principles, be very clear about the importance, we think,
to the future of Russia, to the future of Europe, and to
U.S.-Russian relations, for Russia to make continued progress
on the road towards enhanced freedom and democracy.
I don't think those two things are inconsistent.
They are -- they are both very important to the relationship,
both that we cooperate on areas of common interest, and
that Russia can make progress on the freedom and democracy
agenda -- because, again, the more they do, the more it
will make it possible for us to have the kind of relationship
we would like to have with Russia.
Q: When the President is watching the parade
in Moscow, will he be in the peanut gallery? And who will
be on either side of him in the peanut gallery, which world
MR. HADLEY: I have not seen a seating chart.
(Laughter.) This isn't our party, this is the Russians'
party. As I say, the President and President Putin have
a good relationship and I'm sure that the Russians will
handle it in a way that is consistent with diplomacy, protocol,
and all those other things.
MR. JONES: Final question.
Q: Steve, can you tell us a little bit about
MR. HADLEY: And then you. Two more questions.
Q: Vladimir Putin was recently in the Middle
East meeting with Israeli and Arab leaders. He proposed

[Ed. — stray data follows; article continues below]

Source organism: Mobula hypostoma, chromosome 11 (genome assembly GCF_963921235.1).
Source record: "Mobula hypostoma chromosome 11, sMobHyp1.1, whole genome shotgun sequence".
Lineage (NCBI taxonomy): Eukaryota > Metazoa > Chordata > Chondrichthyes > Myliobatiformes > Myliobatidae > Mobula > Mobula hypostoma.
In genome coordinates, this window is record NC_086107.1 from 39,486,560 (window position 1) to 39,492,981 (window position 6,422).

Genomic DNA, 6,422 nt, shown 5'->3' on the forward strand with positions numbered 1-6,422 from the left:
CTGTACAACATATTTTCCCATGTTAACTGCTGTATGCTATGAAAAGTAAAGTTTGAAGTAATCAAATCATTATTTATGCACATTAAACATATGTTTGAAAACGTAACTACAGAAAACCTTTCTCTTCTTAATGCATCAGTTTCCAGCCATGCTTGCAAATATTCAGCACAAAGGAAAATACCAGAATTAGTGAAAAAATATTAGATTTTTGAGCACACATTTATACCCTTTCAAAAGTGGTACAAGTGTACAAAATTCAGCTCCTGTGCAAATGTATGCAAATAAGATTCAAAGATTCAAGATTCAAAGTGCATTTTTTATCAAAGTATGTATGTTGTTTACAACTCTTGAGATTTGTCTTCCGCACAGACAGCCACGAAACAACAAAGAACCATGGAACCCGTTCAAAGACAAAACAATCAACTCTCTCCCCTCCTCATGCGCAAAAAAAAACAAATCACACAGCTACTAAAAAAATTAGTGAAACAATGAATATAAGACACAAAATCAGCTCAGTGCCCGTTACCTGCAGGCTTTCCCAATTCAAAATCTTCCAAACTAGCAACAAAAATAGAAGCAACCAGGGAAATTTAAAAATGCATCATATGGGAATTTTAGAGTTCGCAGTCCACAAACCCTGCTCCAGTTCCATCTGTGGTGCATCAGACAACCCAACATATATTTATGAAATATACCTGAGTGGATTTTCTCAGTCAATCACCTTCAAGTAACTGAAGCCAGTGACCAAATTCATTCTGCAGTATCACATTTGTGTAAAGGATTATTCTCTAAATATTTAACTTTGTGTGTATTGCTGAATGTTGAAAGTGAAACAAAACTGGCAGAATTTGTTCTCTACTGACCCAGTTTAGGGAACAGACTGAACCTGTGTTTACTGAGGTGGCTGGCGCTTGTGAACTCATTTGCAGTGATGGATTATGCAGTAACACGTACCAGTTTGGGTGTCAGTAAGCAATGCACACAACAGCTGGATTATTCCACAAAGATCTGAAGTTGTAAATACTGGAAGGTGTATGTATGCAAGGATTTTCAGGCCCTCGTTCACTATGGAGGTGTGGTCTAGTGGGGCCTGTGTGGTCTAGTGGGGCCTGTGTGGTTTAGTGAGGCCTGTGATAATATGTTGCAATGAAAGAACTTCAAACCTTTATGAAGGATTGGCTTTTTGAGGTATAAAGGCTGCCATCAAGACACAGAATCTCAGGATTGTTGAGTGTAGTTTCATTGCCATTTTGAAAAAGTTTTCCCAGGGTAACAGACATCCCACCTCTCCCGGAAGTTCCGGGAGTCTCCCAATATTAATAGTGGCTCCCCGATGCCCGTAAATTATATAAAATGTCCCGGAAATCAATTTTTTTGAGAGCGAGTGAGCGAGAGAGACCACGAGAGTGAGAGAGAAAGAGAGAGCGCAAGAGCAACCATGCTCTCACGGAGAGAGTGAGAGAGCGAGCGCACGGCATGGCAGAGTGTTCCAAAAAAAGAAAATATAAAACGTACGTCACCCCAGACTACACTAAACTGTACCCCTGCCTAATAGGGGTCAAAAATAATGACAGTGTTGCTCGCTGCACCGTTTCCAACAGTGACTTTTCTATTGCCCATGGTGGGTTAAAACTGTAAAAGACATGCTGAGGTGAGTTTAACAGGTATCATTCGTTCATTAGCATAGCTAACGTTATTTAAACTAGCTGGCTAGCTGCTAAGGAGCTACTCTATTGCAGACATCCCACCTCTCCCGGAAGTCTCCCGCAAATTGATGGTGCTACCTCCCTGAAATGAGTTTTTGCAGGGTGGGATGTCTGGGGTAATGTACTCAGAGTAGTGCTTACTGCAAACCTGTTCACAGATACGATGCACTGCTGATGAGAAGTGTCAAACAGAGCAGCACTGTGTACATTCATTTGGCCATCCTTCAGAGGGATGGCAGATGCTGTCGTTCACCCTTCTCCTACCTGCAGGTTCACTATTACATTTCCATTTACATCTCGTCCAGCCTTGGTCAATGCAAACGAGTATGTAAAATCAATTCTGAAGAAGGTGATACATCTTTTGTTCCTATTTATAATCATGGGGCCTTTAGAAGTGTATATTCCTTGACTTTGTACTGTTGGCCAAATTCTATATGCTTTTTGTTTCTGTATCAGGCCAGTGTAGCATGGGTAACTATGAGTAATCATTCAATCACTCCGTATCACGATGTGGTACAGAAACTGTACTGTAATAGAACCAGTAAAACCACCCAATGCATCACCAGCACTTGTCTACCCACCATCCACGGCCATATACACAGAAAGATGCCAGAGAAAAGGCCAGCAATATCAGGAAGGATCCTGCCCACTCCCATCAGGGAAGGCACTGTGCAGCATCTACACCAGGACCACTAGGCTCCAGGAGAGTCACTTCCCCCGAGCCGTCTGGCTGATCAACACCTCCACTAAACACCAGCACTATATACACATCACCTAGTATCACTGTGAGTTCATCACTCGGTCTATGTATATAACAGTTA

a peace discussion in Moscow that hasn't gotten off the
ground. But what do you think his motives were there? That's
traditionally been a U.S. sphere of influence.
MR. HADLEY: Well, actually, if you think
about it, historically, there has been a Soviet and Russian
participation in the Middle East. I would point out that
the Quartet, for example, has four members, one of whom
is Russia, and we have worked very closely with the Russians
in the context of the Quartet to try and advance the Middle
East peace. So it's not at all surprising that President
Putin would go to the Middle East. He also has a relationship
with the Israeli government and with Prime Minister Sharon,
and it's not surprising that he would go there.
He did talk about a conference. There are
questions, obviously, about timing. The idea of a -- sure,
there will be, obviously, conferences in this process; but
the question about when and about what are issues that need
to be addressed.
Q: Thanks, Steve. Sorry to jump to today's
news, but can you give us some indication of what the administration's
view of the arrest of al-Libbi means, in terms of the consequences
and disruptive nature it might cause to al Qaeda?
MR. HADLEY: As the President said earlier
-- and I direct you to his remarks -- this is a big deal.
This is a guy who was not only, in some sense, the successor
to Khalid Sheikh Mohammed, but also, in some sense, because
in some sense the leadership is a bit constrained, he was
not only doing operations, he was a facilitator, he was
into finance, he was into administration. This is a real
accomplishment and a positive step in the war on terror.
And I think it is also testament to the good cooperation
we are getting from the government of Pakistan, who had
This, in many ways, is their accomplishment.
We provided active support, but this is really something
that they have accomplished, and we salute them for it.
And it's an indication that, by working together with friends
and allies, and doing the patient kind of work that's required
over time, we can set back this organization and to bring
to justice its key leaders. And we continue to believe that's
a critical element to success in the war on terror.
Thanks very much.
END 12:55 P.M. EDT